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Jeffrey Eugenides talks about 'The Marriage Plot' and pokes fun at literary theorists

Jeffrey Eugenides talks about his novels – and themes of death, suicide, and Detroit.

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Jacques Derrida is a very important thinker and philosopher who has made serious contributions to both philosophy and literary criticism. Roland Barthes is the
one I feel most affinity for, and Michel Foucault, well, his writing influenced my novel, “Middlesex.” They are important writers for me, but I resist some of their more dire conclusions: the end of the novel, the inability to convey meaning in a text, and the death of the author.

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Are you also poking fun at these writers at the same time?

There is no question that the style of the semiotic writers was needlessly convoluted. It almost became ridiculous. I make a certain amount of fun in the book at that. There are easier ways to describe things.

Why do you write so much about death and suicide?

I think the suicides in my first book came from the idea of growing up in Detroit. If you grow up in a city like that, you feel everything is perishing, evanescent, and going away very quickly. The suicides of those girls in that book represented the dying of my hometown. I almost wasn’t writing about suicides as such, but the brevity of life, or the impermanence of all things. With this book, it’s more that I was interested in mental illness and insanity than suicide.

Do you see Detroit as a microcosm of America, an empire that is perishing?

I see Detroit as emblematic of a large swath of the United States, not the entire country. The cities that were once powerful and are now greatly reduced – Milwaukee, Cleveland, Detroit, St Louis, Cincinnati. They are all in dire straits. I think Detroit is a microcosm, or a reflection of a lot of American culture, from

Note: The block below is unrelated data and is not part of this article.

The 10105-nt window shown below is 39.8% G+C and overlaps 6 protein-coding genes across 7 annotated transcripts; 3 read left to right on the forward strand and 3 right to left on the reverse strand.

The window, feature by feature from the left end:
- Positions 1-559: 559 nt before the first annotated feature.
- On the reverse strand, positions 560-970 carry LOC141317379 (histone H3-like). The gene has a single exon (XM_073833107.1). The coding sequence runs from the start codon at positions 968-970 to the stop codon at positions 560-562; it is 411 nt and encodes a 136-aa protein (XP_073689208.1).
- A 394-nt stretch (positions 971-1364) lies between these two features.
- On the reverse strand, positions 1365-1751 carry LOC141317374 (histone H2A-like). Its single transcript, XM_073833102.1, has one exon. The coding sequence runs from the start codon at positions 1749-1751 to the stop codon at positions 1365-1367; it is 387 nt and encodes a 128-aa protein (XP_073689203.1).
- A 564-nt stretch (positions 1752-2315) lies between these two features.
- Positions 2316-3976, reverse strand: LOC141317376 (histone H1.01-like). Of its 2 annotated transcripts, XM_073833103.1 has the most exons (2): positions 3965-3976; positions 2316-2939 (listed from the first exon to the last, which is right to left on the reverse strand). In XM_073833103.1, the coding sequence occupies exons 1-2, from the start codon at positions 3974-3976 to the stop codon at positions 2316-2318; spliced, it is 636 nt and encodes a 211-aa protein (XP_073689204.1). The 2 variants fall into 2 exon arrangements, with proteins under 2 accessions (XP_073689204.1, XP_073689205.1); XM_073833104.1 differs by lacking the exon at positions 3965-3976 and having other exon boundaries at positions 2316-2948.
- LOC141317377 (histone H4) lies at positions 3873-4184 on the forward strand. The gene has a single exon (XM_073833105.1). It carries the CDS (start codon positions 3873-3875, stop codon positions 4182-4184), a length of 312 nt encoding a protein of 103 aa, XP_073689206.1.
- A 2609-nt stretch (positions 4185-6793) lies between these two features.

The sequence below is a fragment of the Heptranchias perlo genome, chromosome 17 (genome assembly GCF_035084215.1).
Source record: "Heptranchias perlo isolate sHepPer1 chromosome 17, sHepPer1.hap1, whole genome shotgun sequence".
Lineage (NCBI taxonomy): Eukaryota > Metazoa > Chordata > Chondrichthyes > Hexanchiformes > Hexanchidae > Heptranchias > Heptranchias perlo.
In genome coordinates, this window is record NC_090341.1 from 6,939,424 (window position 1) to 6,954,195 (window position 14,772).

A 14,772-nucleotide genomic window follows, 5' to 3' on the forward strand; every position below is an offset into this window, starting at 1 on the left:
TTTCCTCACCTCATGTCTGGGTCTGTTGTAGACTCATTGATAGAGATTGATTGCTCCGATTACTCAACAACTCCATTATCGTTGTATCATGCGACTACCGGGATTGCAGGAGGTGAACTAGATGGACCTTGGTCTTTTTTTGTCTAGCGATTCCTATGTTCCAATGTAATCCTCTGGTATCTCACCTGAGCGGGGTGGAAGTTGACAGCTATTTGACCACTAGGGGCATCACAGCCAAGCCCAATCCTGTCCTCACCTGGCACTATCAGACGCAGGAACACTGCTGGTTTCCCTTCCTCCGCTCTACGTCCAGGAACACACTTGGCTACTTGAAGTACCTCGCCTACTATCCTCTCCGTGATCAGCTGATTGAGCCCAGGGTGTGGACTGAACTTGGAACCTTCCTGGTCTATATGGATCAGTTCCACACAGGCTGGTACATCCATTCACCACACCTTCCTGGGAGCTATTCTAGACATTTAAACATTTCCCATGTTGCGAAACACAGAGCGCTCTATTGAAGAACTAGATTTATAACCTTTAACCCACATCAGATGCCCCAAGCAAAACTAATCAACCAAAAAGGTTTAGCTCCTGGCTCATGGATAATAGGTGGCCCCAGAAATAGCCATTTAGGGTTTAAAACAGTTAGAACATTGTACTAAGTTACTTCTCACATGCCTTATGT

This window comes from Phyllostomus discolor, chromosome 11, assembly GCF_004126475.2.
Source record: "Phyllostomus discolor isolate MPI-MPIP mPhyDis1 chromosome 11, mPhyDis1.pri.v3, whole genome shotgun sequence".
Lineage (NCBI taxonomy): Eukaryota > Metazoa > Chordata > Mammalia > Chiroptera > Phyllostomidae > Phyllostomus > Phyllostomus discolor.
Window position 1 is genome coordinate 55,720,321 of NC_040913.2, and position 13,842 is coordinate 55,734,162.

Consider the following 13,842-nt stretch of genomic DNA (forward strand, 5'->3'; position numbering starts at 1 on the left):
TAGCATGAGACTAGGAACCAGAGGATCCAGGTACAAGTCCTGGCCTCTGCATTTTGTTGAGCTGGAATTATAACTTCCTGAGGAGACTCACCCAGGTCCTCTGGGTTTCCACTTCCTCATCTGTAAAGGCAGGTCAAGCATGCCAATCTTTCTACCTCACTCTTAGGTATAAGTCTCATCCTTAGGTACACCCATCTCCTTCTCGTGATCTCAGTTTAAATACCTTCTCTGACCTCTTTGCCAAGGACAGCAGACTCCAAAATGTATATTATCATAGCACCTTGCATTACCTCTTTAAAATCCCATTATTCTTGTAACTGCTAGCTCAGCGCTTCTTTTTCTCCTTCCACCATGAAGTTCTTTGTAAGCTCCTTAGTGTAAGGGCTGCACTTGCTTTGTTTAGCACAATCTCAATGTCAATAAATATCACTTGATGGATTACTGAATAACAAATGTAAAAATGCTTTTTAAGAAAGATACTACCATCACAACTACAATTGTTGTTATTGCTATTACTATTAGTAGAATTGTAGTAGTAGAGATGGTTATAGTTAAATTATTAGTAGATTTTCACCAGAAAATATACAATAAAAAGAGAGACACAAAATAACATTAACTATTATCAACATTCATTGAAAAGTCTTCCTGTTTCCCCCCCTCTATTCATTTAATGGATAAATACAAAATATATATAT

Motown all the way to Eminem. It seems like a really interesting city in that way.

Would you say the group of writers that you were mixing with in the '90s (Jonathan Franzen, David Means, and David Foster Wallace) influenced a
culture of writing that was happening at the time?

We were never a group of writers that influenced each other, at least as far as I’m concerned. I met Franzen because our editor introduced us. While he was
writing “The Corrections,” and I was writing “Middlesex,” we had a big exchange, talked about the novel, and the perils of the death of literature. We were a support system for each other, and he kept me from my darkest thoughts about the death of the novel. I didn’t know Wallace at all, Franzen knew Wallace. I was already formed as a writer by the time I met any of those guys.

Is the character of Leonard in “The Marriage Plot” based on David Foster Wallace?


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